2012 Tutu Fellow Julie Gichuru has written a guest column for All Africa titled Africa: Reclaiming the past; defining the future. The post deals with how managing information and imagery shapes views of Africa, by defining the narratives that shape perceptions. 

She uses the photographic exhibit at the Moses Mabhida in Durban called South Africa in the Making as a point of departure. She describes the series of powerful images that chronicles the making of what Archbishop Desmond Tutu called the 'Rainbow Nation', that celebrates the strength the country could derive from its many ethnicities. The exhibit is narrated by Mac Maharaj, a close comrade of Nelson Mandela who spent years imprisoned with him on Robben Island. 

Part of the column recounts the management of information around depictions of actions in Africa's colonial past.  She uses an image from 1916 of a white officer grasping the neck of an immobile Namibian chief.  The image was captioned originally as if the action was benign and that medical treatment was involved. Years later, the story was debunked: the officer was decapitating the chief.  The renowned Namibian artist John Muafungeyo, she says, depicted the action in an artistic piece that reflected the truth of the moment.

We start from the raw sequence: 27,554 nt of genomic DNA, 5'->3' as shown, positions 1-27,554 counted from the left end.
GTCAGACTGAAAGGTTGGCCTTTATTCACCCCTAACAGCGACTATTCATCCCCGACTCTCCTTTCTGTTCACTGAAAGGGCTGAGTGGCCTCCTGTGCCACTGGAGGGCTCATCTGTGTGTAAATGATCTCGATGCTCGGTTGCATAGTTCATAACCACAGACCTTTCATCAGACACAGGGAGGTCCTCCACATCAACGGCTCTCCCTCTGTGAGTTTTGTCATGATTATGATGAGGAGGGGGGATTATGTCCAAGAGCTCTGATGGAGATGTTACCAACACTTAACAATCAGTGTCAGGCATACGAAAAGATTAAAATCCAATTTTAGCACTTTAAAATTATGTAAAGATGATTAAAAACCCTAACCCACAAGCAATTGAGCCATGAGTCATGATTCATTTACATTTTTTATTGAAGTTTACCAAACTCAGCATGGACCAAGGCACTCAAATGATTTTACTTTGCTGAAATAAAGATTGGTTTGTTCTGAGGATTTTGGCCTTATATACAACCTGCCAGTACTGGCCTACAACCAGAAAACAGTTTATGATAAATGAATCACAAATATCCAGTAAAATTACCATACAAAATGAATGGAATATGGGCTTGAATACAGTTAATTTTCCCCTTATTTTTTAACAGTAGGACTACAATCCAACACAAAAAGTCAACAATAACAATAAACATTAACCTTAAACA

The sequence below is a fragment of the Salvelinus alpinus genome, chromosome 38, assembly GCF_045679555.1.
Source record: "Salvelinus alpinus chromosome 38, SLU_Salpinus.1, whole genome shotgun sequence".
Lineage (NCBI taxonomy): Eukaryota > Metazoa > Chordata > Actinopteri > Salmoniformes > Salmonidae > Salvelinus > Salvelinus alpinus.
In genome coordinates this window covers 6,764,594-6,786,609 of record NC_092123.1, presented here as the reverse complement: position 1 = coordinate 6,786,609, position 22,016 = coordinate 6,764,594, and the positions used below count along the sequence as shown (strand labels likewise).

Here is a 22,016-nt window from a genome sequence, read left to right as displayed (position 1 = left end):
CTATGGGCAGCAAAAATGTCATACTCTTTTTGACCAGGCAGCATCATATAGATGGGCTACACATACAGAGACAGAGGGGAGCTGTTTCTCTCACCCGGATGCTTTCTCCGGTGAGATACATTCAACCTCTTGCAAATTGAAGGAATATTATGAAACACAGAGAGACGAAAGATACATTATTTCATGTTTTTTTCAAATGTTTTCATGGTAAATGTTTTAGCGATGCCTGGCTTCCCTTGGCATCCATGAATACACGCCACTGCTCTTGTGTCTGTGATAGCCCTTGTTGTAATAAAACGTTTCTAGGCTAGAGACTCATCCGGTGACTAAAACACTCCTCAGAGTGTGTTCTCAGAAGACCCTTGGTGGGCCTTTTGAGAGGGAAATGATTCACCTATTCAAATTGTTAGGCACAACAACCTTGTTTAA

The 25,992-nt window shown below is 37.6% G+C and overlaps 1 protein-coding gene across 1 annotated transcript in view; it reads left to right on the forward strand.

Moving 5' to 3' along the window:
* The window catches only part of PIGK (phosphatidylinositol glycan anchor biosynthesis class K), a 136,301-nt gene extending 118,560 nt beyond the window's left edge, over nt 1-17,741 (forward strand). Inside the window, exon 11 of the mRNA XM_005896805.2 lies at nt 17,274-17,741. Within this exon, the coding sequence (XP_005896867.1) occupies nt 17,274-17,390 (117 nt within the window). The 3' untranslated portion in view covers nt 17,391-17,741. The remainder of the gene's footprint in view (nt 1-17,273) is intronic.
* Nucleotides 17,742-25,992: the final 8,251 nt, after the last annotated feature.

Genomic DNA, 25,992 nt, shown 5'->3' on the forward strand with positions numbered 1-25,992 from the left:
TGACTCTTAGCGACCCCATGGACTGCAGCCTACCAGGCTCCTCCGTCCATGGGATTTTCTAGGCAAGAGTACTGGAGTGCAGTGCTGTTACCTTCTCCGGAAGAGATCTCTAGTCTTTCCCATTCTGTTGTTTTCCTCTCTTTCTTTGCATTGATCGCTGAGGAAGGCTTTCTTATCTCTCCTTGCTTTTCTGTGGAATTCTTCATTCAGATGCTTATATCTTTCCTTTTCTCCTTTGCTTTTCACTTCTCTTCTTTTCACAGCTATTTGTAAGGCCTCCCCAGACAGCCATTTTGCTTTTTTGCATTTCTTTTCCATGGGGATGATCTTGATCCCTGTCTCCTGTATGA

She concludes that Africa's journeys of independence are a stark reminder that information is a potent weapon of war, control and domination.

She goes on to look at the impacts of Africa's narratives today, discussing the genocide in Rwanda and the conflict in Sudan, today.

Read the article at All Africa.

Cover image here is from the article: Caption South Africa in the making









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About AFLI




The African Leadership Institute (AFLI) focuses on building the capacity and capability of visionary and strategic leadership across the continent. Developing exceptional leaders representing all spheres of society, the Institute’s flagship programme is the prestigious Archbishop Tutu Leadership Fellowship. Offering a multifaceted learning experience and run in partnership with Oxford University, it is awarded annually to 20-25 carefully chosen candidates, nominated from across Africa. Alumni of the African Leadership Institute form a dynamic network of Fellows passionately committed to the continent’s transformation, bridging the divide between nations and ensuring that Africa is set centre-stage in global affairs.